When she moved to Brooklyn in 2011, Caroline Tompkins quickly got tired of being catcalled. It felt as though whenever she left her apartment, she would be harassed by men on the street.
"I eventually realized that simple tasks like going to work or school or just taking the train somewhere became sullied by relentless comments and demands from men on the street," the 22-year-old photographer told The Huffington Post in an email.
So, she started turning her camera onto her street harassers.
In her series "Hey Baby," Tompkins captures the men who have harassed her on the street. Her hope is that people who see the photographs will either relate to her experience or begin to understand the insidiousness of the harassment that women face in public places.
“I have been grabbed, I have been surrounded by men at night walking home," she told Al-Jazeera. "In terms of what they are actually saying -- it’s anything from 'hey baby' to where they are going to put their genitals on me, what kind of babies we would have together. There is never a break, it's relentless."
When she decides to photograph a harasser, Tompkins simply takes her camera out of her bag and informs the person that she is going to take their picture.
"It's important for me to exert my own power in the situation," she said. "For me that means taking their picture instead of asking."
When subjects protest, Tompkins stands up for herself.
"They have the power to walk away or cover their face or to pose even, but it's important that they know there is a consequence for their action. If they ask why I'm doing it, I'll usually tell them something like, 'You said something to me, why can't I take your picture?' or 'Your comment made me feel uncomfortable.' It's important for me to acknowledge that their comments affected me negatively."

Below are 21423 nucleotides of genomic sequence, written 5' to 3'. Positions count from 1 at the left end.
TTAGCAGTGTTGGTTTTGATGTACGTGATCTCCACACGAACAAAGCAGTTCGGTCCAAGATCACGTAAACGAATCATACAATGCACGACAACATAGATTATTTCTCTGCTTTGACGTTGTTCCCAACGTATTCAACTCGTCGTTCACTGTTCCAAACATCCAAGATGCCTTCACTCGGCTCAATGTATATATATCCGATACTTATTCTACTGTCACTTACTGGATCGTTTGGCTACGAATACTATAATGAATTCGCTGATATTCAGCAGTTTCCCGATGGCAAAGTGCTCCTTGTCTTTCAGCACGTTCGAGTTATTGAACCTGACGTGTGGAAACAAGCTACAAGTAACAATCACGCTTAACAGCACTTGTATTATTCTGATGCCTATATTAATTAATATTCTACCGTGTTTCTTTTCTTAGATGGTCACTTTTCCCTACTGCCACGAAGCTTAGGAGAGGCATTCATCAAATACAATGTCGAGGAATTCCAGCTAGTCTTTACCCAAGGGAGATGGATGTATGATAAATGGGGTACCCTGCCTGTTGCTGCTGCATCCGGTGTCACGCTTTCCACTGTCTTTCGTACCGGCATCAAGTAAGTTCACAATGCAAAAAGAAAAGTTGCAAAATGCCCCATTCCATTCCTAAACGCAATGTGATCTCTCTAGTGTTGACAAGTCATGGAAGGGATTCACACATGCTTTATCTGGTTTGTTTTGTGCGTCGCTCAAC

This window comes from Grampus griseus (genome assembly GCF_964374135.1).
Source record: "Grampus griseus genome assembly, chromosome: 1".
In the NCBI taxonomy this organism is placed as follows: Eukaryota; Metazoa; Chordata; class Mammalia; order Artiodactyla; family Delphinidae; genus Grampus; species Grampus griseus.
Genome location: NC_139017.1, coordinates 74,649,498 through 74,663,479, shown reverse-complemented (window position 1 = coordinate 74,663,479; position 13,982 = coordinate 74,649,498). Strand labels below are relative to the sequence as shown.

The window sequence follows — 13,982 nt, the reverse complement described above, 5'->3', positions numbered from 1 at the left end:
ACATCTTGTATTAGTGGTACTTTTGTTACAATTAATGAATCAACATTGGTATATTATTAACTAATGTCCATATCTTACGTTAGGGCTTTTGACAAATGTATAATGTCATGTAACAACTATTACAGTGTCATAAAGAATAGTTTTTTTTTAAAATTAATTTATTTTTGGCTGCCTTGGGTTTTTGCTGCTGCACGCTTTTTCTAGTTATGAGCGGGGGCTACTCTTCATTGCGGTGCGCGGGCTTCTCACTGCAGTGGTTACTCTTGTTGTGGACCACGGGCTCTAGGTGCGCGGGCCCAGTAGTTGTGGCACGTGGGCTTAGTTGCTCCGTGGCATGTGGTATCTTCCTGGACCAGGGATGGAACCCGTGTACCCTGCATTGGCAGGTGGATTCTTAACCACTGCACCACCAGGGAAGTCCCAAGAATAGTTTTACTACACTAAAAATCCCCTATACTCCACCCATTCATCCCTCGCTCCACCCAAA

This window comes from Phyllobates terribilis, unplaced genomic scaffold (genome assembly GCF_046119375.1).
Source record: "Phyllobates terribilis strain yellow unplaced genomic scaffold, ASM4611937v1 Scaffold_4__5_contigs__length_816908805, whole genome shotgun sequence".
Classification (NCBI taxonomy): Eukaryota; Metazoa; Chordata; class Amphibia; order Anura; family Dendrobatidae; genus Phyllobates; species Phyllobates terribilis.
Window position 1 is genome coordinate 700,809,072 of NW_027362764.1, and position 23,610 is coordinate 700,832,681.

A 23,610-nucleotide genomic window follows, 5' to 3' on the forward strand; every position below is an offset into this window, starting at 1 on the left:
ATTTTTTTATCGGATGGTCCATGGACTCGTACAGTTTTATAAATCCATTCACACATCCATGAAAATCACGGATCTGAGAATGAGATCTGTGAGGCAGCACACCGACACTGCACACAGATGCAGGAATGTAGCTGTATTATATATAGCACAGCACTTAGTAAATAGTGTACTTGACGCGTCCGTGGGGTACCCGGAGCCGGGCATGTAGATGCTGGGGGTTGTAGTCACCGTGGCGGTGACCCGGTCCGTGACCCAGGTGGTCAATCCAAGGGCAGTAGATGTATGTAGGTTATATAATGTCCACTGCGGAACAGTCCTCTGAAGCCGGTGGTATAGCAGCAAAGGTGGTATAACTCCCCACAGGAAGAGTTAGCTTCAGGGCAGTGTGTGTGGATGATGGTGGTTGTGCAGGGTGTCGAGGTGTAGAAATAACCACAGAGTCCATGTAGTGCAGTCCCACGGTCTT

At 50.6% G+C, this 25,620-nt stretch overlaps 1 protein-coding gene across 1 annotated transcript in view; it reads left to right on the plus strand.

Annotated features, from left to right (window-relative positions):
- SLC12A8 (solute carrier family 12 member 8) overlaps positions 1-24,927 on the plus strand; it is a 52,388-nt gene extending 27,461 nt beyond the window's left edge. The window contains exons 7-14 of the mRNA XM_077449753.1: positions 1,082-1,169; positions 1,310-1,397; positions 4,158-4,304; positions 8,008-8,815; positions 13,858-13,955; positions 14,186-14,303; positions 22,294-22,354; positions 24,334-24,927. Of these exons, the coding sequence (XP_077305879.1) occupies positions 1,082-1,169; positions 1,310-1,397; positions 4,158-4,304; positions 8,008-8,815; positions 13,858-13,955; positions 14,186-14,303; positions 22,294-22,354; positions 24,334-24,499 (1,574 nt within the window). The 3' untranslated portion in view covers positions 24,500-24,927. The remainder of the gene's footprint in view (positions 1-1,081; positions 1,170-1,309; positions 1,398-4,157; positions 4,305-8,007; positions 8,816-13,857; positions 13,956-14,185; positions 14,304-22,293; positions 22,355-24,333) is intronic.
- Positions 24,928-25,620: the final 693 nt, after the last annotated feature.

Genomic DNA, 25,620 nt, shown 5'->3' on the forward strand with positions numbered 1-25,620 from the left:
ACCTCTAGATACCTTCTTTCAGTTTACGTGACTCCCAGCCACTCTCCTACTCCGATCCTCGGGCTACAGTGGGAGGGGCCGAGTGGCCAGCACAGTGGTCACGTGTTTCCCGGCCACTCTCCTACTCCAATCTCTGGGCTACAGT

Tompkins also hopes that catcallers will think twice about harassing women after she photographs them.
"It's hard to say how the men themselves are affected," she told HuffPost. "I think it's important for them to know there is a consequence for their actions and evidence of the experience."
Tompkins also wants to push back against the idea that catcalling is a compliment, or something women secretly enjoy.
"I assumed that there was some solidarity in the general public that catcalling was not a positive experience for most woman," she told HuffPost. "[But] I found that more often than not, I was being considered more than the issue was... People would say, 'Well, you're blonde' or 'You wear a lot of dresses' or whatever it may be, but it never addressed the action itself and that it is unacceptable. This work is my effort to change that."
Tompkins believes her work is necessary, given how many women feel while walking in public.
"I'm concerned about my safety most of the time when I am in public," she told HuffPost. "So making this work is not too far of an extension from that."
Check out more images from Tompkins' series below, and see the full series here.